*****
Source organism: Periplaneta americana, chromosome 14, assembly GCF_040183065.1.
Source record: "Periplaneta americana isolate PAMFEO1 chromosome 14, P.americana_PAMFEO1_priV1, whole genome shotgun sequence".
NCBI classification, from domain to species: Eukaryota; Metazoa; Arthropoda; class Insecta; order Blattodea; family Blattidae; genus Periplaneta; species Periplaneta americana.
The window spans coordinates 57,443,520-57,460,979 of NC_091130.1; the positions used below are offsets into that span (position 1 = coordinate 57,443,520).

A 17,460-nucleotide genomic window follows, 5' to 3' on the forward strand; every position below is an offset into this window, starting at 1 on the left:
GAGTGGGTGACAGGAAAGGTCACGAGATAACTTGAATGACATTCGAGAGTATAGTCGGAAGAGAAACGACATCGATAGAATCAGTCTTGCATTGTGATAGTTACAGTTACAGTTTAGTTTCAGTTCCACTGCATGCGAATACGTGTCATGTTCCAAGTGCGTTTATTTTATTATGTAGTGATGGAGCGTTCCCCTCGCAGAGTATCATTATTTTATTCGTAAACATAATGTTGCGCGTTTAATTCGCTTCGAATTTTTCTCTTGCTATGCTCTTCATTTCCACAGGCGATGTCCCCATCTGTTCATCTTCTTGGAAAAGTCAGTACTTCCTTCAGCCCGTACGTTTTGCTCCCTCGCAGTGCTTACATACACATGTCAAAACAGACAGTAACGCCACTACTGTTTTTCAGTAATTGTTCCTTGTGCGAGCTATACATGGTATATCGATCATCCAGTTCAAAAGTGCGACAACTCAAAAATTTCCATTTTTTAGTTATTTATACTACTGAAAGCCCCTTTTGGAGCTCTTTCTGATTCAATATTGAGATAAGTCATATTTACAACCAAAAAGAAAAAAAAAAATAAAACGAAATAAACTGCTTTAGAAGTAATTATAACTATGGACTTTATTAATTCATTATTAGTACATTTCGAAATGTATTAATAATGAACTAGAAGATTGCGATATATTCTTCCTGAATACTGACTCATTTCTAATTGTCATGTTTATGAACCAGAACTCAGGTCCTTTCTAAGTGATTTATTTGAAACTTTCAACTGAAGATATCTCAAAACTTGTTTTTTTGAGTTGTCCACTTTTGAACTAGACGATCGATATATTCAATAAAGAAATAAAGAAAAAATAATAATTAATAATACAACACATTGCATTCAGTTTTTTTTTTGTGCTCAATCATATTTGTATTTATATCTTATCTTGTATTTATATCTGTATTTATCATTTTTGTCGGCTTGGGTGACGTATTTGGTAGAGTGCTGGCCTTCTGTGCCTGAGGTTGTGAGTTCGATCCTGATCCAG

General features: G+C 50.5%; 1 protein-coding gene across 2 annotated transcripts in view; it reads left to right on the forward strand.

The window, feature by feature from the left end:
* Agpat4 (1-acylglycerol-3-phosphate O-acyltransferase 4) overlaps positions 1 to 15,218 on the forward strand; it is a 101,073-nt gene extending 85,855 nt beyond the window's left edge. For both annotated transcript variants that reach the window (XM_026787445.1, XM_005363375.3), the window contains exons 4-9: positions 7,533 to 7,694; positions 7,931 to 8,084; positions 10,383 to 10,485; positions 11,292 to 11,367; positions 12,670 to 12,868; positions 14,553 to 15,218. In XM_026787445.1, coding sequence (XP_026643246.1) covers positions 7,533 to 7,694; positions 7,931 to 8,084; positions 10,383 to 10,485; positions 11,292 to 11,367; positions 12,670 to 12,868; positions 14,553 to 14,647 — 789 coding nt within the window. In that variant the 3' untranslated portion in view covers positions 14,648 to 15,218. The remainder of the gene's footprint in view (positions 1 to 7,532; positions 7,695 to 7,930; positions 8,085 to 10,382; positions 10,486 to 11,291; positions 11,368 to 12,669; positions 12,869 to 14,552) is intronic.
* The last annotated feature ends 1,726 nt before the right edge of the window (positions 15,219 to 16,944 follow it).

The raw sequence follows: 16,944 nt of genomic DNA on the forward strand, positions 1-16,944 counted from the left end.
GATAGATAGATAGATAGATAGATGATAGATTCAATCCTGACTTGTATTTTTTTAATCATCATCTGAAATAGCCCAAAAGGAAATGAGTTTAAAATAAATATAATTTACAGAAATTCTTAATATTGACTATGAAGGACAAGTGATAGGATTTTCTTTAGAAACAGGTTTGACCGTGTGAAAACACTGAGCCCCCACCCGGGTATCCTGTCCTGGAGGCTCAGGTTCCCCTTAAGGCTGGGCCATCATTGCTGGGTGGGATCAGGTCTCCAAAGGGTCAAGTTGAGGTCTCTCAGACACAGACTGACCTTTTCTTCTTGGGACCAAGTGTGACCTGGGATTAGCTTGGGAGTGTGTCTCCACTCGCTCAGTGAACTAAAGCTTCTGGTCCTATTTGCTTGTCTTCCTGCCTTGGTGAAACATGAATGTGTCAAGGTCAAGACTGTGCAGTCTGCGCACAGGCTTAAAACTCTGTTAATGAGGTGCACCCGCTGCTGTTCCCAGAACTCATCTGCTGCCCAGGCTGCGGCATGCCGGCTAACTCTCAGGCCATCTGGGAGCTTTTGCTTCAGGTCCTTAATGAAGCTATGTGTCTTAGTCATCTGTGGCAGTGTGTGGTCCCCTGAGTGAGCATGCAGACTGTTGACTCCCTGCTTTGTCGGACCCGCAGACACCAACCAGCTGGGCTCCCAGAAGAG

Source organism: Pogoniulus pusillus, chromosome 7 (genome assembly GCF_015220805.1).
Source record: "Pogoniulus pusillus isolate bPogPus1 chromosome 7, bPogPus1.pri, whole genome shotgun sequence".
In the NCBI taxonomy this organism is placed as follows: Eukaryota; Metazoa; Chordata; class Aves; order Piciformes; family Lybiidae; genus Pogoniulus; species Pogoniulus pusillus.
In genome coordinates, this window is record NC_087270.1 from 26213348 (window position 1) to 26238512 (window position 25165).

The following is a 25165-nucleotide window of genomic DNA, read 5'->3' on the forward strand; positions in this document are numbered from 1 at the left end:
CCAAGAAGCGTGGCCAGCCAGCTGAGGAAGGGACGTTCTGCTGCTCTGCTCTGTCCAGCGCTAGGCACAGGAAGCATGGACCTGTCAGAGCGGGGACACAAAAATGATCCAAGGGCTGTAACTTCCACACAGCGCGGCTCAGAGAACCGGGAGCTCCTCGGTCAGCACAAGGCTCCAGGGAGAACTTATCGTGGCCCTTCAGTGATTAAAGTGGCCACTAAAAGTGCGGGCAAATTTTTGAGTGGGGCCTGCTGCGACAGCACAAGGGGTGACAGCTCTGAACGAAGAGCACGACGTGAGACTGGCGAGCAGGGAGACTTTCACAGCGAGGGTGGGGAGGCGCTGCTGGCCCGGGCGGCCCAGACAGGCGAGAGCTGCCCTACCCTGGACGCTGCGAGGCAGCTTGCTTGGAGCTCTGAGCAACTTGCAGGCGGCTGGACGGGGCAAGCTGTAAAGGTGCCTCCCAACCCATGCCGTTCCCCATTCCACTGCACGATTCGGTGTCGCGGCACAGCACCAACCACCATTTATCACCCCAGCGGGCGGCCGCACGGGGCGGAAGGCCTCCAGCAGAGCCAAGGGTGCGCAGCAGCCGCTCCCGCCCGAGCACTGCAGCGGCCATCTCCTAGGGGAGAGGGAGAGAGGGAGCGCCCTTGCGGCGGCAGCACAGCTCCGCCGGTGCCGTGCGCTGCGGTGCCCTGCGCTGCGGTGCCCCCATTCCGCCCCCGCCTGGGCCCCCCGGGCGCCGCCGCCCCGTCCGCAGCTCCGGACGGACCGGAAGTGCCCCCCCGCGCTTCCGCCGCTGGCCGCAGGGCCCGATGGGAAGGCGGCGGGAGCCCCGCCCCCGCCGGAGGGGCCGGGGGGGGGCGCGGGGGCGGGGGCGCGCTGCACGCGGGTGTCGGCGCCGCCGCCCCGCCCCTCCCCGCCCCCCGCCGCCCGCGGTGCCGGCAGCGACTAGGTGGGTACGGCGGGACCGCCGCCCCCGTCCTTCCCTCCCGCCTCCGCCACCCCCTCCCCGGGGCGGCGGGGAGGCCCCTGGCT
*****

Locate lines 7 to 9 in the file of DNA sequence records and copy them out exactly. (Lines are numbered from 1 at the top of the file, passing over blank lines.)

General features: G+C 50.5%; 1 protein-coding gene across 2 annotated transcripts in view; it reads left to right on the forward strand.

The window, feature by feature from the left end:
* Agpat4 (1-acylglycerol-3-phosphate O-acyltransferase 4) overlaps positions 1 to 15,218 on the forward strand; it is a 101,073-nt gene extending 85,855 nt beyond the window's left edge. For both annotated transcript variants that reach the window (XM_026787445.1, XM_005363375.3), the window contains exons 4-9: positions 7,533 to 7,694; positions 7,931 to 8,084; positions 10,383 to 10,485; positions 11,292 to 11,367; positions 12,670 to 12,868; positions 14,553 to 15,218. In XM_026787445.1, coding sequence (XP_026643246.1) covers positions 7,533 to 7,694; positions 7,931 to 8,084; positions 10,383 to 10,485; positions 11,292 to 11,367; positions 12,670 to 12,868; positions 14,553 to 14,647 — 789 coding nt within the window. In that variant the 3' untranslated portion in view covers positions 14,648 to 15,218. The remainder of the gene's footprint in view (positions 1 to 7,532; positions 7,695 to 7,930; positions 8,085 to 10,382; positions 10,486 to 11,291; positions 11,368 to 12,669; positions 12,869 to 14,552) is intronic.